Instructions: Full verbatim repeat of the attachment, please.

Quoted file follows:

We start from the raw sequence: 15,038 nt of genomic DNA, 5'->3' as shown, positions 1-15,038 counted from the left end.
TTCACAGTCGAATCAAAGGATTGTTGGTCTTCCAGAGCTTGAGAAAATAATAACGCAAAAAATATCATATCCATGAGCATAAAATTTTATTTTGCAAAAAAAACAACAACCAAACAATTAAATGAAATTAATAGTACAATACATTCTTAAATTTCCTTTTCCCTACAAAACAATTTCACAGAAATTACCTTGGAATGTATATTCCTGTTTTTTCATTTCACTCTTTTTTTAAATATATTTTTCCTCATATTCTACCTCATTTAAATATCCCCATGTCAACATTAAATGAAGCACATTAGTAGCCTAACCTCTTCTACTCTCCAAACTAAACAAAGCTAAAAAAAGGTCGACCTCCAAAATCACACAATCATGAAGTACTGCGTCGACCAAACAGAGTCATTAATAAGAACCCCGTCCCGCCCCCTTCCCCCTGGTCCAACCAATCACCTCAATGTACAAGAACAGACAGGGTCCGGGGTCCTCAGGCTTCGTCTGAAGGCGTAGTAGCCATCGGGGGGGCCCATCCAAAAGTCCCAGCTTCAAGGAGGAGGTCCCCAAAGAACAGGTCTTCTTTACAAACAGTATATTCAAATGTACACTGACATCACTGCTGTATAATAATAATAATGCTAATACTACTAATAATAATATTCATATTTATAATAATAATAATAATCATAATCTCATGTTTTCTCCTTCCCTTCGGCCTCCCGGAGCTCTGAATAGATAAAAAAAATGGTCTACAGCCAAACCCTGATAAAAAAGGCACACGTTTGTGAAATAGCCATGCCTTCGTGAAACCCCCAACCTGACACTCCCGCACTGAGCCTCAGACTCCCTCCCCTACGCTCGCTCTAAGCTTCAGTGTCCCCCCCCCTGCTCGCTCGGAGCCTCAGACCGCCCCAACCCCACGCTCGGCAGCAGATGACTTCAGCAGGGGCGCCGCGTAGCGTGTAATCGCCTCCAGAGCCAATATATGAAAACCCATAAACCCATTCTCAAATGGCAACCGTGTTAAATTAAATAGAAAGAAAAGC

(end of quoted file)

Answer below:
We start from the raw sequence: 15,038 nt of genomic DNA, 5'->3' as shown, positions 1-15,038 counted from the left end.
TTCACAGTCGAATCAAAGGATTGTTGGTCTTCCAGAGCTTGAGAAAATAATAACGCAAAAAATATCATATCCATGAGCATAAAATTTTATTTTGCAAAAAAAACAACAACCAAACAATTAAATGAAATTAATAGTACAATACATTCTTAAATTTCCTTTTCCCTACAAAACAATTTCACAGAAATTACCTTGGAATGTATATTCCTGTTTTTTCATTTCACTCTTTTTTTAAATATATTTTTCCTCATATTCTACCTCATTTAAATATCCCCATGTCAACATTAAATGAAGCACATTAGTAGCCTAACCTCTTCTACTCTCCAAACTAAACAAAGCTAAAAAAAGGTCGACCTCCAAAATCACACAATCATGAAGTACTGCGTCGACCAAACAGAGTCATTAATAAGAACCCCGTCCCGCCCCCTTCCCCCTGGTCCAACCAATCACCTCAATGTACAAGAACAGACAGGGTCCGGGGTCCTCAGGCTTCGTCTGAAGGCGTAGTAGCCATCGGGGGGGCCCATCCAAAAGTCCCAGCTTCAAGGAGGAGGTCCCCAAAGAACAGGTCTTCTTTACAAACAGTATATTCAAATGTACACTGACATCACTGCTGTATAATAATAATAATGCTAATACTACTAATAATAATATTCATATTTATAATAATAATAATAATCATAATCTCATGTTTTCTCCTTCCCTTCGGCCTCCCGGAGCTCTGAATAGATAAAAAAAATGGTCTACAGCCAAACCCTGATAAAAAAGGCACACGTTTGTGAAATAGCCATGCCTTCGTGAAACCCCCAACCTGACACTCCCGCACTGAGCCTCAGACTCCCTCCCCTACGCTCGCTCTAAGCTTCAGTGTCCCCCCCCCTGCTCGCTCGGAGCCTCAGACCGCCCCAACCCCACGCTCGGCAGCAGATGACTTCAGCAGGGGCGCCGCGTAGCGTGTAATCGCCTCCAGAGCCAATATATGAAAACCCATAAACCCATTCTCAAATGGCAACCGTGTTAAATTAAATAGAAAGAAAAGC